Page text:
What inspired you during that time and did you learn anything about yourself?

What I learned about myself is how people may perceive me. I know who I am and I know what I’m capable of, but all my people know is what I show them. When I tell people I’m doing a record and then it never comes out, then people build up this perception about you. I took that time to reflect and I didn’t want to be that type of person anymore. I want to do the things I said I was going to do. That really sparked the inspiration to become a better me.

With all the members that have come and gone through Slum Village and everybody having their own personalities, how did you try to keep all that together throughout the years?

By being very diplomatic. I would try to be the guy that would always see your side, but let’s see if we can come to a compromise. It was different personalities. With Dilla, musically, you just have to wait for him to call upon you and give you that opportunity to provide feedback. Everybody was different. I always had a vision for Slum Village musically anyways because I was always producing and writing the hooks, contributing a lot to Slum Village. So even when other people were coming into the group, people were always wondering why the sound hasn’t changed that much.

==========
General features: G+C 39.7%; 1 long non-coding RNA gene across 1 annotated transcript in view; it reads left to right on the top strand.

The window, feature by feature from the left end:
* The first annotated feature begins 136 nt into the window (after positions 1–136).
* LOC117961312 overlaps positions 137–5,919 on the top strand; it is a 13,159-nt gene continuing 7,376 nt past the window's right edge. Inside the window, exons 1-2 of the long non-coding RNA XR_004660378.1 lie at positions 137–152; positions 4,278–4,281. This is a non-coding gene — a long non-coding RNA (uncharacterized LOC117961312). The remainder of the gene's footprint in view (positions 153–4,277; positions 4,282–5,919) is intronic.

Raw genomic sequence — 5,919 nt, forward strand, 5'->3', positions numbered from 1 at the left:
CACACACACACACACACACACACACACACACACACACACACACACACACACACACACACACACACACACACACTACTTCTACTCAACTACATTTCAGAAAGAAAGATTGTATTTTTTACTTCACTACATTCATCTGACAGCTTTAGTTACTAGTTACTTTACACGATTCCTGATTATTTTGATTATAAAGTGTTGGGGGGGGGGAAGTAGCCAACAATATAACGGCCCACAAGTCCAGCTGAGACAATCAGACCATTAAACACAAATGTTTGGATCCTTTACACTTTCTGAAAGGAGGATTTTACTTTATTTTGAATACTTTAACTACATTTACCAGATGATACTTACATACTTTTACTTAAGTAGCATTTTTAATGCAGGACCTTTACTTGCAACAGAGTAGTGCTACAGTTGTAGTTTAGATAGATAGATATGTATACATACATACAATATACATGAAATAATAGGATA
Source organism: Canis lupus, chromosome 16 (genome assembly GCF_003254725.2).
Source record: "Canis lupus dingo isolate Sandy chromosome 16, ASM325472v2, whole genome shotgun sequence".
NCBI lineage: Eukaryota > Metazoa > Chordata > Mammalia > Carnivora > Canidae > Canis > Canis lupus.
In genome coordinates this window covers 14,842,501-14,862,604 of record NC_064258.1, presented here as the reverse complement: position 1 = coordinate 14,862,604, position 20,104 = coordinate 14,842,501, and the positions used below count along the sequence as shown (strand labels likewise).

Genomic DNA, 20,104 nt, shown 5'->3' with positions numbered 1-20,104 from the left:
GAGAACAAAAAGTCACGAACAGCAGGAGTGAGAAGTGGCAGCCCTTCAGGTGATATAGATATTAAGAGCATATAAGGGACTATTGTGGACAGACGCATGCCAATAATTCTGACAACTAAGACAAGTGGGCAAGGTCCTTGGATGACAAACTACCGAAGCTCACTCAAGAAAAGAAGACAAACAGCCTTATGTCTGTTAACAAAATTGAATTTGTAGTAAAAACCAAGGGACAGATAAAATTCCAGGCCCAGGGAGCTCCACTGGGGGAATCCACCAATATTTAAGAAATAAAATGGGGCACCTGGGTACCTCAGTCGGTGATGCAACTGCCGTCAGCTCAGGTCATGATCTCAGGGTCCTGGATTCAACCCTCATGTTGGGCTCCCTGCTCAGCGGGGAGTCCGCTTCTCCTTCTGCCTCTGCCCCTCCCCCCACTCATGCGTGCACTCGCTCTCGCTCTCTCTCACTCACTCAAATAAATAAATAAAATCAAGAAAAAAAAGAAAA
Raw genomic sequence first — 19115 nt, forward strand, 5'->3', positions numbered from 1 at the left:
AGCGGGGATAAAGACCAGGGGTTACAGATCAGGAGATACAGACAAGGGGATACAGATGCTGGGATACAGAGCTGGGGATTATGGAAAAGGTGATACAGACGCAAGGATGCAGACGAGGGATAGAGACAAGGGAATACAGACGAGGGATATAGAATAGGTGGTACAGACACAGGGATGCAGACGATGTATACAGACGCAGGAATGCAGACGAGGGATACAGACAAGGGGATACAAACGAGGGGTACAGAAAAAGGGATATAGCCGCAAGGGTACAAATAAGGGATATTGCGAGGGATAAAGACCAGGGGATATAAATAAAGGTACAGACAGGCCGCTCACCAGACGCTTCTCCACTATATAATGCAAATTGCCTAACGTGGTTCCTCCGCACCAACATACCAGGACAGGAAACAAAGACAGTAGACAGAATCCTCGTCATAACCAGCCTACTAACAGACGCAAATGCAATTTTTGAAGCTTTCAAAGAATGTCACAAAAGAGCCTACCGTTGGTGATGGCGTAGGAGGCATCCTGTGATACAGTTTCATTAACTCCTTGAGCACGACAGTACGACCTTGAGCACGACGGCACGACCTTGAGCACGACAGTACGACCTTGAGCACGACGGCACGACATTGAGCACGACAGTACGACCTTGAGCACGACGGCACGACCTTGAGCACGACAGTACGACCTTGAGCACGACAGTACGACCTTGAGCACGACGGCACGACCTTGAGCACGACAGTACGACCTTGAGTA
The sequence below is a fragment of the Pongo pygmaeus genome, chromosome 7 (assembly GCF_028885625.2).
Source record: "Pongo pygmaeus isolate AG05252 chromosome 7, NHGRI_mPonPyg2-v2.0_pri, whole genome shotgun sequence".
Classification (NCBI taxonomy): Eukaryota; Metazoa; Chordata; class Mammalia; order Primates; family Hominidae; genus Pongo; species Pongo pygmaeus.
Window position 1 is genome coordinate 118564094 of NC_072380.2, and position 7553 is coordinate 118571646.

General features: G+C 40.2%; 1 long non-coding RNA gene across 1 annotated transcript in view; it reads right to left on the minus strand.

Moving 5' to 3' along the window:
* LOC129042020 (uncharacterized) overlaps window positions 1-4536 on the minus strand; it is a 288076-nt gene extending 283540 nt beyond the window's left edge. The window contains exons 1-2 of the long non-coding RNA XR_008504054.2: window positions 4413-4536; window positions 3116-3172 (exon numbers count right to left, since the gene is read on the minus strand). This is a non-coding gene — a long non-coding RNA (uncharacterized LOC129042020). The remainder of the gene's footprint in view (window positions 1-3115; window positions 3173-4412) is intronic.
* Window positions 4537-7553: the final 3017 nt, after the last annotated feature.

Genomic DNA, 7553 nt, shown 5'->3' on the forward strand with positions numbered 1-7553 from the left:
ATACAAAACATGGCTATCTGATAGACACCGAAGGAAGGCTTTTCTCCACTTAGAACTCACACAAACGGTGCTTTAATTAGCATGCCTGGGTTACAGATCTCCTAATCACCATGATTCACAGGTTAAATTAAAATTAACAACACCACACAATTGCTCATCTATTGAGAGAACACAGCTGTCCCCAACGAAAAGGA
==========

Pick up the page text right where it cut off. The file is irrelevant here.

What’s the meaning behind the title of the project Mr. Fantastic?

It’s a double meaning. Fantastic is the name of the lead album for Slum Village, period. That’s what got us in the game. I’m saying I’ve been there for the whole legacy and the whole situation, so I’m saying that without saying that. I’m reintroducing myself to people just in case you didn’t know who Slum Village was, who Dilla and Baatin was. I’m doing it in a fun way but still letting people know.